In learning about the various tools used to understand the impact of initiatives on people who need that support, I came across a type of assessment that measures the vulnerability of a household. Immediately, there was a sense of doubt because the definition of vulnerability differs based on the context. In Western cultures, something called caste vulnerability is not applicable, but it has the biggest implications when it comes to the Indian subcontinent.
Hence, to understand how the Government of India defines and understands vulnerability, I began studying the SECC, which stands for Socio-Economic and Caste Census, touted to be a better exercise than the Census to capture a population’s data. However, 2011 was the first and last time that SECC was conducted, and since then, people have advocated for and against its use for a host of reasons.
The scope of this investigation, however, is to figure out how vulnerability is defined in the first place and whether those categories need to be revisited now that 12 years have passed and new vulnerabilities have emerged in the face of acute climate change, threatening pandemics, etc.
India is a nation of many identities, and during the British administration, part of their effort was to categorize sects of people, map the various caste divisions, and their implications on people’s lives and livelihoods.
The first SECC was conducted in 1931 and canvassed every Indian family in both rural and urban areas to chart their economic status and specific caste names. The idea was to map inequalities at a broader level, which allowed a nuanced understanding of the system of division foreign to the British.
After independence, the Census as we know it made the final cut under the name ‘Census Act, 1948’, which ‘extends to the whole of India.’ It included the socio-economic and demographic information that was previously covered separately under SECC, thereby removing caste-based identification up until 2011. Some of the primary data collected under the census includes details about religion, caste identities, sex, marital status, and a host of other details, which are listed here.
The natural question that popped into my mind was why SECC was revived in 2011 if the Census captures caste identities.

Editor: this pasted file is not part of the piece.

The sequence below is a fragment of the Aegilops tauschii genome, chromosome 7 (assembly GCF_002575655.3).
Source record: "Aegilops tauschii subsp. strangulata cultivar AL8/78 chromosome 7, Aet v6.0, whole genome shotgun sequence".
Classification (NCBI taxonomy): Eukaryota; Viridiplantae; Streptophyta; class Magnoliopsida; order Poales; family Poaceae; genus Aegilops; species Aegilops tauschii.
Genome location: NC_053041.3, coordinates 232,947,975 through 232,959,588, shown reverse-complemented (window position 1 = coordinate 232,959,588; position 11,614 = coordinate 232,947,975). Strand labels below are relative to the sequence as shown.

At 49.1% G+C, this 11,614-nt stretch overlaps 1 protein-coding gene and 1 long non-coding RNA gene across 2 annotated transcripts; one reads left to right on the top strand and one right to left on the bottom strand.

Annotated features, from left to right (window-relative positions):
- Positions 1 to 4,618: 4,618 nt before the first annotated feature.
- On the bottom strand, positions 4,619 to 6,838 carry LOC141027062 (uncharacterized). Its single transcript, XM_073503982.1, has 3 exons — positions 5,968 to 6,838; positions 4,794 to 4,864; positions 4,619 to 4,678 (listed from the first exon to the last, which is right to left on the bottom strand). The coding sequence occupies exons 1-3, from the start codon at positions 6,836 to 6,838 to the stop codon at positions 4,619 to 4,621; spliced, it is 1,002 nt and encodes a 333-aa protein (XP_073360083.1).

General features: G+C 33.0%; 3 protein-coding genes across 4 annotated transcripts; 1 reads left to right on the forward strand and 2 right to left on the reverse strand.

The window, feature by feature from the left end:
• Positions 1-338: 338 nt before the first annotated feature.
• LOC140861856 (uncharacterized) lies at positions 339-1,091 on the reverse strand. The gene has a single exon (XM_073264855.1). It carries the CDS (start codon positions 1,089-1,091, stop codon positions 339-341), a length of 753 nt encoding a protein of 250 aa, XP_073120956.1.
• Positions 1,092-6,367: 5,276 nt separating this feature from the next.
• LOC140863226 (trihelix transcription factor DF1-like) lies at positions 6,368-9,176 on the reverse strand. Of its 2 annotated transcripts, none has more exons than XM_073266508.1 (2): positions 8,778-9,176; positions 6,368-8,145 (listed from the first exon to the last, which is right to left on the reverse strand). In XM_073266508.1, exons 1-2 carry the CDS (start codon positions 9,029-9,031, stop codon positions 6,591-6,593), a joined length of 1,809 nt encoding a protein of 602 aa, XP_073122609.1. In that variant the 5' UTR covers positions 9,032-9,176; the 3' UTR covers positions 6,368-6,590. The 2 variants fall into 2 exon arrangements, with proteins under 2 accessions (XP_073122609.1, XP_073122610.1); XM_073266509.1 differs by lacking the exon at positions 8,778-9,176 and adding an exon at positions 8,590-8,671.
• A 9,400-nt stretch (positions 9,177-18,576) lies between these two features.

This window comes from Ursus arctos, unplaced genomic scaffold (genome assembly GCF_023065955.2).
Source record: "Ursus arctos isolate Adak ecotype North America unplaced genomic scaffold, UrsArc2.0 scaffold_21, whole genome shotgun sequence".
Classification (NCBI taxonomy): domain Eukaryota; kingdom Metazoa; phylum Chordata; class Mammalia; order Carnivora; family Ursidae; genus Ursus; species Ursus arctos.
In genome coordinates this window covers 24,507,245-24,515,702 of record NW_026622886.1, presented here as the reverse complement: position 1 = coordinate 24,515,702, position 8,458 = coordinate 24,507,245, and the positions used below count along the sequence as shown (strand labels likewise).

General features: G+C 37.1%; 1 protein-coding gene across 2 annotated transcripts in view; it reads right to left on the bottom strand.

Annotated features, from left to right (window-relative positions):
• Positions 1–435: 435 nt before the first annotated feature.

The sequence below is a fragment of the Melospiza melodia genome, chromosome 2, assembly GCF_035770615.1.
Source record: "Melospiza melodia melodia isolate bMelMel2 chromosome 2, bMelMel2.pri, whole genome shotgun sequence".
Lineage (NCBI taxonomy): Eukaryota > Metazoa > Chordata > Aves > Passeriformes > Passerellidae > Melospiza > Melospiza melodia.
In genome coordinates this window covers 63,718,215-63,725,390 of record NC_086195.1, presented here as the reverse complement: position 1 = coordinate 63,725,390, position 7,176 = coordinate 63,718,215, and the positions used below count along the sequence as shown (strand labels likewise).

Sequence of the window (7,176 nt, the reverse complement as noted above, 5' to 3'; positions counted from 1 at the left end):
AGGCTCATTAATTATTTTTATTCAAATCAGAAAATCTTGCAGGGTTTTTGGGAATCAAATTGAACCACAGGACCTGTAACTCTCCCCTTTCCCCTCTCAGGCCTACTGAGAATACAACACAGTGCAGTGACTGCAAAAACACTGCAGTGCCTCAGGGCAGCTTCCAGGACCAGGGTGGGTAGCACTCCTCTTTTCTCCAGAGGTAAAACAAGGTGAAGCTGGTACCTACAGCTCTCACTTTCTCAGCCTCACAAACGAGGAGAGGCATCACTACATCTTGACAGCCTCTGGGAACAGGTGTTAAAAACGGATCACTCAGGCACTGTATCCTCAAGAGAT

The SECC website asserts that it is expected “to generate information on a large number of social and economic indicators relating to households across the country,” which is not different from the objective of the Census itself.
Upon further inquiry, I found that every census from 1951 to 2011 provided data on Scheduled Castes and Scheduled Tribes but not on other castes. No reliable estimate of the number of OBCs or other categories within OBCs was available up until 2011 SECC was taken up again.
Some of the questions surrounding household particulars asked whether the respondent’s housing or dwelling was kaccha or pukka. Information on the employment and income characteristics was gathered with questions about whether the respondent, as a householder’s head, had a salaried job with other details about monthly income. Owning assets such as refrigerators, telephone/mobile phones, motorized vehicles, and land (irrigated or unirrigated) indicated the kind of economic place they occupy based on a relative scale.
Such details focus on the assets owned by an individual, but it all depends on the answer to the question:
Is any household member:
Caste/Tribe status was another field that specifically asked for the name of the caste or tribe they belonged to and if they chose not to belong to any as well.
Other fields included:
Vulnerability assessments, therefore, include details to measure the access people may have to the means that already exist for them. To simplify it, if you have access to a mobile phone, you have the capability to access online banking services. Whether or not you have the financial literacy to access those services is a different question and outside the scope of this investigation.
However, what is interesting is that SECC, as previously mentioned, is said to be better than the Census in capturing the population’s data. Sure, we get to know the statistics and quantitatively understand the composition of our society. However, vulnerability is not limited to the factors listed in the SECC.
From such a definition, vulnerability is clearly a constantly evolving parameter. Let me explain this by using the COVID-19 pandemic as an example.
The “external side” of vulnerability is the risk of getting infected with the virus to which all of us were subject. The “internal side” encompasses those who are defenseless to cope with the infection. Those who did not have access to proper sanitation, nutrition, health services, etc., were rendered more vulnerable than the others precisely because they lacked the means to overcome the tragedy.
Climate change has also affected many communities in a disproportionate manner, thereby increasing vulnerability for some more than others. Tribal communities that live in the forests of the Amazon are endangered due to fires in the region, having a huge effect on their livelihoods and existence as a whole.
Countless other examples also exist, but the point remains the same: vulnerability is constantly evolving, and the tools to assess it also need to evolve rapidly. Individual organizations have run vulnerability assessments to understand the risks a section of people face, but for change to be initiated and reflected in the umbrella of policies that enable people to have better lives, the approach needs to change drastically.
Aishwarya Bhatia, Sambodhi